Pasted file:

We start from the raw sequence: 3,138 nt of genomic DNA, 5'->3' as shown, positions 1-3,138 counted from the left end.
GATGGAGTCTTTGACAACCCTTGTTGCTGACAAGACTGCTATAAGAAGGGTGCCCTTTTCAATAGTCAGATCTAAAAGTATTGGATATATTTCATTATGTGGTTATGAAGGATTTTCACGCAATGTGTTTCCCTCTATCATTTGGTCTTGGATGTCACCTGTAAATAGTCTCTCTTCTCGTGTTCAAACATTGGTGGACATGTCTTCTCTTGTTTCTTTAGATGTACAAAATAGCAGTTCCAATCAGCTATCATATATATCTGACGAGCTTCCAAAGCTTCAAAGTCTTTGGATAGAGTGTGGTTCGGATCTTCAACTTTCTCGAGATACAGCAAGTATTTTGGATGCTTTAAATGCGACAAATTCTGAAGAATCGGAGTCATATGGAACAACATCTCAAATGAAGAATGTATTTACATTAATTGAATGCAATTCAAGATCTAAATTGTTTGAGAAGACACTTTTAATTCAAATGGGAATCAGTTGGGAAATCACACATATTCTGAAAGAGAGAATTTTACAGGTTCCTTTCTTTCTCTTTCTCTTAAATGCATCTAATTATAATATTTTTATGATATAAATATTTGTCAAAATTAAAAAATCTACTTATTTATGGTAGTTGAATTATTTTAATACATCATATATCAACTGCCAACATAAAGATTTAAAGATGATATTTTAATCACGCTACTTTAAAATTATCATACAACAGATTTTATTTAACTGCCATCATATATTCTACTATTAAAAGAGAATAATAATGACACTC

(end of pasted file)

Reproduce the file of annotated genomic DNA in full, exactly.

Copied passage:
We start from the raw sequence: 3,138 nt of genomic DNA, 5'->3' as shown, positions 1-3,138 counted from the left end.
GATGGAGTCTTTGACAACCCTTGTTGCTGACAAGACTGCTATAAGAAGGGTGCCCTTTTCAATAGTCAGATCTAAAAGTATTGGATATATTTCATTATGTGGTTATGAAGGATTTTCACGCAATGTGTTTCCCTCTATCATTTGGTCTTGGATGTCACCTGTAAATAGTCTCTCTTCTCGTGTTCAAACATTGGTGGACATGTCTTCTCTTGTTTCTTTAGATGTACAAAATAGCAGTTCCAATCAGCTATCATATATATCTGACGAGCTTCCAAAGCTTCAAAGTCTTTGGATAGAGTGTGGTTCGGATCTTCAACTTTCTCGAGATACAGCAAGTATTTTGGATGCTTTAAATGCGACAAATTCTGAAGAATCGGAGTCATATGGAACAACATCTCAAATGAAGAATGTATTTACATTAATTGAATGCAATTCAAGATCTAAATTGTTTGAGAAGACACTTTTAATTCAAATGGGAATCAGTTGGGAAATCACACATATTCTGAAAGAGAGAATTTTACAGGTTCCTTTCTTTCTCTTTCTCTTAAATGCATCTAATTATAATATTTTTATGATATAAATATTTGTCAAAATTAAAAAATCTACTTATTTATGGTAGTTGAATTATTTTAATACATCATATATCAACTGCCAACATAAAGATTTAAAGATGATATTTTAATCACGCTACTTTAAAATTATCATACAACAGATTTTATTTAACTGCCATCATATATTCTACTATTAAAAGAGAATAATAATGACACTC